CFP board considers moving college football from NCAA

August 18, 2022

During a meeting on Monday, the College Football Playoff Board of Managers, which consists of 11 college presidents and chancellors, discussed the possibility of restructuring the governance of college sports. This included removing college football from the authority of the NCAA.

The board said the CFP was the best candidate to take over the duty. The reason was the CFP had already overseen college football postseason playoffs and had ongoing contracts with other postseason bowl games.

Additionally, the NCAA has been reluctant to implement and enforce Name, Image and Likeness (NIL) benefit regulations over the fear of being sued for anti-trust violations.

The College Football Playoff Management Committee, comprising the ten conference commissioners plus Notre Dame athletic director Jack Swarbrick, did not attend the meeting.

The discussions in the meeting were first reported by ESPN's Pete Thamel.

"Sources cautioned that these discussions are in such early stages that it could be considered the first steps of a complicated process that would resemble a marathon," Thamel wrote.

"The sources added that the group spoke about the idea for only about five minutes, as it was raised as something the group should think more about down the line."

Currently, college football is governed by the NCAA, but the organization does not control any aspect of the sport's postseason, unlike in other college sports.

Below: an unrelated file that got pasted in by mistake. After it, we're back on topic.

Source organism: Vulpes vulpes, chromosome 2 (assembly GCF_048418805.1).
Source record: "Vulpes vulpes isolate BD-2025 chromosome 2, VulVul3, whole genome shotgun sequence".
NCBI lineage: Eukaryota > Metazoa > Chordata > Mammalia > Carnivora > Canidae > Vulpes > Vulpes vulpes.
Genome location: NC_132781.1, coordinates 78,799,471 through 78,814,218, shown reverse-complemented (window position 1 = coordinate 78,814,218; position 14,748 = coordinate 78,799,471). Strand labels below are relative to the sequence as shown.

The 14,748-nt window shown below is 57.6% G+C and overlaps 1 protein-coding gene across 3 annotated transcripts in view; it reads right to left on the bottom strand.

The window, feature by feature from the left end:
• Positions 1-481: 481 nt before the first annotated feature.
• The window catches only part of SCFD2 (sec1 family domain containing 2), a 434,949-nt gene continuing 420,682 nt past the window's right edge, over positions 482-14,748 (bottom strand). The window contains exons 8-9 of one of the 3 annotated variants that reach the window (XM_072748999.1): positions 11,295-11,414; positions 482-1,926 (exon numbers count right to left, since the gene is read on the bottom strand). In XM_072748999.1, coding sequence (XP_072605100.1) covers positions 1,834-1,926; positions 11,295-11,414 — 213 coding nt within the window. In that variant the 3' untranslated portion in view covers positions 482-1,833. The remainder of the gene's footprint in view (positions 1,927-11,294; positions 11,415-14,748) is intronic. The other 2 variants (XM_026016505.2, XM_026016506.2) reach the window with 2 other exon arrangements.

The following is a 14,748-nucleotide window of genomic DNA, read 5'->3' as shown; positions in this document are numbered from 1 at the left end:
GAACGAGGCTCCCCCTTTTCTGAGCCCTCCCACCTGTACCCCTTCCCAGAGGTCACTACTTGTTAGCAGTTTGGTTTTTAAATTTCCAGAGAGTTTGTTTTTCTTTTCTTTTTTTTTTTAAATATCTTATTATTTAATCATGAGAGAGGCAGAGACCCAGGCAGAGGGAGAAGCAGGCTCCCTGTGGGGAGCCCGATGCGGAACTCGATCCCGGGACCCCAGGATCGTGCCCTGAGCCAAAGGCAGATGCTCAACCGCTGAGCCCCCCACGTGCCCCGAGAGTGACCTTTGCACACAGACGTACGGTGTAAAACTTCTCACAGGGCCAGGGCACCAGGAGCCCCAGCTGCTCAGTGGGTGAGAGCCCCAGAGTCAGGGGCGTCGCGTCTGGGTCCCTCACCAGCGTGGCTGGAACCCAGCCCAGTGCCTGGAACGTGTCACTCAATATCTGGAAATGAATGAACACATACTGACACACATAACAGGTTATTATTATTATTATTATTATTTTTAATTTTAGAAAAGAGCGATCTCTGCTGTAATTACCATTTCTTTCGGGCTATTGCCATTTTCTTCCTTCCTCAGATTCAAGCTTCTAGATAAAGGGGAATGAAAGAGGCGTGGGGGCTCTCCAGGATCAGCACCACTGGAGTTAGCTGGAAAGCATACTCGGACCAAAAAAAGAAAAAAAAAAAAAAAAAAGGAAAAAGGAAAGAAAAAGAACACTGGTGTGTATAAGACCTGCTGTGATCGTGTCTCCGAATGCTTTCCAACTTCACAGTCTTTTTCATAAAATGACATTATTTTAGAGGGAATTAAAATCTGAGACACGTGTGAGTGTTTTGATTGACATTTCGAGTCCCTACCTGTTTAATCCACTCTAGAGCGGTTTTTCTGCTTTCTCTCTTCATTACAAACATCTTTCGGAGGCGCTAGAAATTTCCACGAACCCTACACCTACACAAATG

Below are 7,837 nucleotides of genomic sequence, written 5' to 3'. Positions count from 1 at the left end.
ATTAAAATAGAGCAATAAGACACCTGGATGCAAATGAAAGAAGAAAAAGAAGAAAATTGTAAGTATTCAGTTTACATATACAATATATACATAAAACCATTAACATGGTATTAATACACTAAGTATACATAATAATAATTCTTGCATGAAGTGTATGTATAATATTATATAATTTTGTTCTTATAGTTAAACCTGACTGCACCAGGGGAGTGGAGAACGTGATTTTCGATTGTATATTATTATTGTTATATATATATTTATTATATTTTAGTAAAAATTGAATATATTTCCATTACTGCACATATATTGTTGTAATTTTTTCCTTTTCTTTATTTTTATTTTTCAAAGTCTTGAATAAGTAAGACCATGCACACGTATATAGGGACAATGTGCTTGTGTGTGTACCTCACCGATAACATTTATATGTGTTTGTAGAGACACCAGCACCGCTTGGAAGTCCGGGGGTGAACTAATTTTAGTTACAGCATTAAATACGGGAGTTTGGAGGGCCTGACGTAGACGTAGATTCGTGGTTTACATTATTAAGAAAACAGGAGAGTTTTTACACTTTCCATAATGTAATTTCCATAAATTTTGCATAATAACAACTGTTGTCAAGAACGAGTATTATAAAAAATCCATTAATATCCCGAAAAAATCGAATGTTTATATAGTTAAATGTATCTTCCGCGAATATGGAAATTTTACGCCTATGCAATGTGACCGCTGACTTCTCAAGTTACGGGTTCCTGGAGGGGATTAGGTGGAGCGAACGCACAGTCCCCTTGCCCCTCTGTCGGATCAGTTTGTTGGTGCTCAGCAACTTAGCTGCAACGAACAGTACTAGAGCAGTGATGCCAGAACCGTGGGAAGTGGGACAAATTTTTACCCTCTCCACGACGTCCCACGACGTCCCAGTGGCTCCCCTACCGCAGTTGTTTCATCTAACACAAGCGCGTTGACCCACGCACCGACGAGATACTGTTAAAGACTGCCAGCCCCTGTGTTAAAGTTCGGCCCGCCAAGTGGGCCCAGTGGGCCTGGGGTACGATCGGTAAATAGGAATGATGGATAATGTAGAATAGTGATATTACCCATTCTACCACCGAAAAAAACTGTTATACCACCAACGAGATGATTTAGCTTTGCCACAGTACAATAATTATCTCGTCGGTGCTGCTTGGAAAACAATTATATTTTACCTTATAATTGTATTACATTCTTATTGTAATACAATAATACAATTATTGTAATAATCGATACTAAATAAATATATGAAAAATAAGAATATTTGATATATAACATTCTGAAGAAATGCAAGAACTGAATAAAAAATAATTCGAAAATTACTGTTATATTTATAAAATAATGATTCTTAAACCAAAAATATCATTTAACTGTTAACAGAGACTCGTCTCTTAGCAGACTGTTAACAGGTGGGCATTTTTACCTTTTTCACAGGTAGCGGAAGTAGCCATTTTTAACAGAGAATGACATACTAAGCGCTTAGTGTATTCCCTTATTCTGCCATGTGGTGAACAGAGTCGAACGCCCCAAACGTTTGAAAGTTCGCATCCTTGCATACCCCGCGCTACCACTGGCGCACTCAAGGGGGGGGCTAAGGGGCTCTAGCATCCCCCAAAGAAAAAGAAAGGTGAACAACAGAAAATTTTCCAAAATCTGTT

Should the move be finalized, the sport would be free to set its own rules without being restrained by the financial constraints of smaller colleges.

Other discussed topics

Another topic discussed in the meeting was the possibility for the next iteration of the college football playoffs to be held before the expiration of the current CFP contract.

The current contract has four seasons remaining. It will expire by the end of the 2025 season.

Another topic covered on the call was the possibility that the College Football Playoff could be revamped before the current CFP contract expires.

"A source told ESPN that the general feel among the presidents and chancellors on the call was that the college sports leaders have left too much money on the table by not implementing a new playoff before 2026, perhaps as much as a half-billion dollars," Thames wrote.

Since the CFP's inception in 2014, a four-team format has been the standard. However, earlier this year, plans to expand to a 12-team format were announced, and the four-team format will end in 2025. Ohio State athletic director Gene Smith said last month that support for a 16-team model has also been building.

"Sixteen just seems to be out there," Smith said. "You can't ignore it."

Smith said that although this idea had not been explored in a formal meeting, it repeatedly came up in discussions. Big Ten's special adviser for football and former Wisconsin athletic director Barry Alvarez argued that a 16-team playoff would provide better access. He said although the admission method needed further discussion, the two 16-team leagues would benefit from having more at-large bids.

"I can live with 12, I can live with 16 -- I just think we need to expand," Alvarez said. "I think access is important. I can live with 16."

Big Ten commissioner Kevin Warren also showed his support.

"Yes, it's been coming up a lot lately, but that's why I think going through this stage of conference realignment and expansion," Warren said. "It'd be interesting to see where all that lands."

Jake Williams
Jake Williams is a sports gambling expert. He's been writing in the sports betting and DFS industry for over a decade. He specializes in MLB and NBA, along with College Basketball and College Football.